Music Man, The (1962)

Music Man, The (1962)

“Friends — the idle brain is the devil’s playground!”

When a con-man (Robert Preston) shows up in a small Iowa town promising to start a boys’ band and selling its puritanical citizens uniforms and instruments, both the town’s mayor (Paul Ford) and librarian, Marian (Shirley Jones), are suspicious about his credentials, and try to learn more. Meanwhile, Preston gets help from his friend (Buddy Hackett) in convincing the townsfolk — including the mayor’s wife (Hermione Gingold) the four members of the school board (The Buffalo Bills), Marian’s mother (Pert Kelton), and Marian’s little brother (Ronnie Howard) — that they have untapped musical talents, and helps a teenager (Timmy Everett) woo the mayor’s daughter (Susan Lockey). But will the arrival of a rival anvil salesman (Harry Hickox) ruin both Preston’s financial plans and his growing romance with Marian?

Genres, Themes, Actors, and Directors:

  • Con-Artists
  • Morality Police
  • Musicals
  • Robert Preston Films
  • Salesmen
  • Shirley Jones Films
  • Small Town America

Robert Preston reprised his Tony Award-winning role in this colorful Technirama adaptation of the Broadway musical, directed by Morton DaCosta (who earlier helmed Aunt Mame — not listed in GFTFF). It’s filled with enjoyable musical acts, beginning with a trainful of salesmen chant-singing “Rock Island” while getting us instantly up to speed on who the infamously slippery “music man” (currently going by the moniker “Professor Hall”) really is:

From there, nearly every song cleverly moves the narrative forward. “Iowa Stubborn,” for instance, shows us the temperament of the conservative town Hall has come to visit and work with:

Oh, there’s nothing halfway,
About the Iowa way to treat you,
When we treat you,
Which we may not do at all!

… and once Hall discovers the town’s Achilles heel (the arrival of a brand new billiards table), he exploits it to the nth degree (as sung in “Ya Got Trouble”):

Friend, either you’re closing your eyes
To a situation you do not wish to acknowledge
Or you are not aware of the caliber of disaster indicated
By the presence of a pool table in your community.

Jones and her mother and brother enter the picture next, and we come to understand she’s seeking a romantic partner, but not just anyone — rather, with that special “someone” who she sings goodnight to (“Goodnight, My Someone”).

Hall excites the town with the idea of a band (“76 Trombones”), and then sets to work flattering and machinating like crazy. We see the magic of his “Think System” as he miraculously pulls together a barbershop quartet:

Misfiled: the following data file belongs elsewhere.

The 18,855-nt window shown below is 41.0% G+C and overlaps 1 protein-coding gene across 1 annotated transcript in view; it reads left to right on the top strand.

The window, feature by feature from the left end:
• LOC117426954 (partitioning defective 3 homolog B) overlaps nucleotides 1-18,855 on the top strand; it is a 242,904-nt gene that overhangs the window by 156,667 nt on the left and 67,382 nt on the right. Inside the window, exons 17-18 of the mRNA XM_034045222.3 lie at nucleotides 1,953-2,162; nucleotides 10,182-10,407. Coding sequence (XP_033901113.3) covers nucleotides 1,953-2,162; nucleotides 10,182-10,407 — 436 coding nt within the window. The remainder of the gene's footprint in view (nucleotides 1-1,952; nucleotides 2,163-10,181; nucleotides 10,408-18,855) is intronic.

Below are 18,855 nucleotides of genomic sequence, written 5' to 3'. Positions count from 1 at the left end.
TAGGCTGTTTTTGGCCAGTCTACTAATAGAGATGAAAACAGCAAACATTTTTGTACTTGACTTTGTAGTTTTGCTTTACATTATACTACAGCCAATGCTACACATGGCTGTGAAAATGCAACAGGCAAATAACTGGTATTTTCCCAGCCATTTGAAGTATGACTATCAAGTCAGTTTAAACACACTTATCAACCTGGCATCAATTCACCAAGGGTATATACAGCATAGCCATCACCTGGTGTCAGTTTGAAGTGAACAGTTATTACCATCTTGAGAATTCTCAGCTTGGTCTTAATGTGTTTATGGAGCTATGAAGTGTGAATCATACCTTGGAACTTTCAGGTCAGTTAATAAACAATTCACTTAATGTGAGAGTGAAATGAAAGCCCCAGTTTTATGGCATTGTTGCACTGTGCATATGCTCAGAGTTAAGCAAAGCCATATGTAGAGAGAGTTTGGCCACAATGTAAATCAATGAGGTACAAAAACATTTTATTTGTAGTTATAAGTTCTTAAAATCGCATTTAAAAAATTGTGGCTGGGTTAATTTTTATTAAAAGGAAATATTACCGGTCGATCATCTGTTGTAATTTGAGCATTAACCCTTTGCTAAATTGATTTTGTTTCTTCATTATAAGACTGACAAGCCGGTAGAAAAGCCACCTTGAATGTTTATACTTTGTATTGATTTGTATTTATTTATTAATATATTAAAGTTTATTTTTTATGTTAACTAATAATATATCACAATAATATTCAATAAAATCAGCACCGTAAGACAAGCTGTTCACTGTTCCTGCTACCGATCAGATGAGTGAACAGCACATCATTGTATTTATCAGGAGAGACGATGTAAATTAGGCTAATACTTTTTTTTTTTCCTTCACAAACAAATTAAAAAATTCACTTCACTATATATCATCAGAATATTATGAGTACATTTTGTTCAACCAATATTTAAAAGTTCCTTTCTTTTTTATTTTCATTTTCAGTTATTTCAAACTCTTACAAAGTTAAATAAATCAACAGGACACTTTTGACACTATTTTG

… then listens to a gaggle of self-righteous women talk trash about Marian the Librarian while singing the hilarious “Pick-a-Little, Talk-a-Little”, interwoven with dialogue:

Maud (Sara Seegar): Professor, her kind of woman doesn’t belong on any committee. Of course I shouldn’t tell you this but she advocates dirty books.

Hall: Dirty books?

Alma (Adnia Rice): Chaucer!

Maud: Rabelais!

Eulalie (Gingold): BALZAC!

(Never before have I thought about this French author’s name in such a provocative way…)

In “The Sadder But Wiser Girl”, Hill shares his preference for “women with experience” (which he wrongly believes Marian is):

I can tell you that right now
I snarl, I hiss: How can ignorance be compared to bliss?
I spark, I fizz for the lady who knows what time it is
I cheer, I rave for the virtue I’m too late to save.

— and we then see Marian in her workplace, noting how easily Hall can distract her and cause a ruckus while singing “Marian the Librarian”:

The second half of the film is less exciting, but still has a few more infectious numbers to come — including “Gary, Indiana”:

… “The Wells Fargo Wagon” (featuring cutely lisping Ronnie Howard):

… and barbershop quartet “Lida Rose” deftly woven with “Will I Ever Tell You?”:

Other notable highlights include Hermione Gingold’s amusingly colorful performance as the mayor’s wife:

… Pert Kelton as Marian’s concerned but loving mother:

… and Timmy Everett’s* impressive dancing (seen here during “The Shipoopee” — not a personal favorite, but the choreography’s fun):

The film’s fantastical finale has been oft-discussed, and may or may not seem like the best choice possible — but it brings the film to a rousing, feel-good close:

While it’s over-long and could have benefited from some trimming, this enjoyably filmed musical remains worth a look.

* Everett tragically died in his sleep at the age of 38 from an apparent heart attack; he never married.

Notable Performances, Qualities, and Moments:

  • Robert Preston as Harold Hill
  • Many enjoyable musical numbers
  • Fine Technirama cinematography

Must See?
Yes, for Preston’s performance and the enjoyable songs. Selected in 2005 for preservation in the United States National Film Registry for being “culturally, historically, or aesthetically significant”.


  • Noteworthy Performance(s)
  • Oscar Winner or Nominee


One thought on “Music Man, The (1962)

  1. Must-see – as an ‘all-round good show’, with a lovely (if traditional) score that regularly manages to be inventive.

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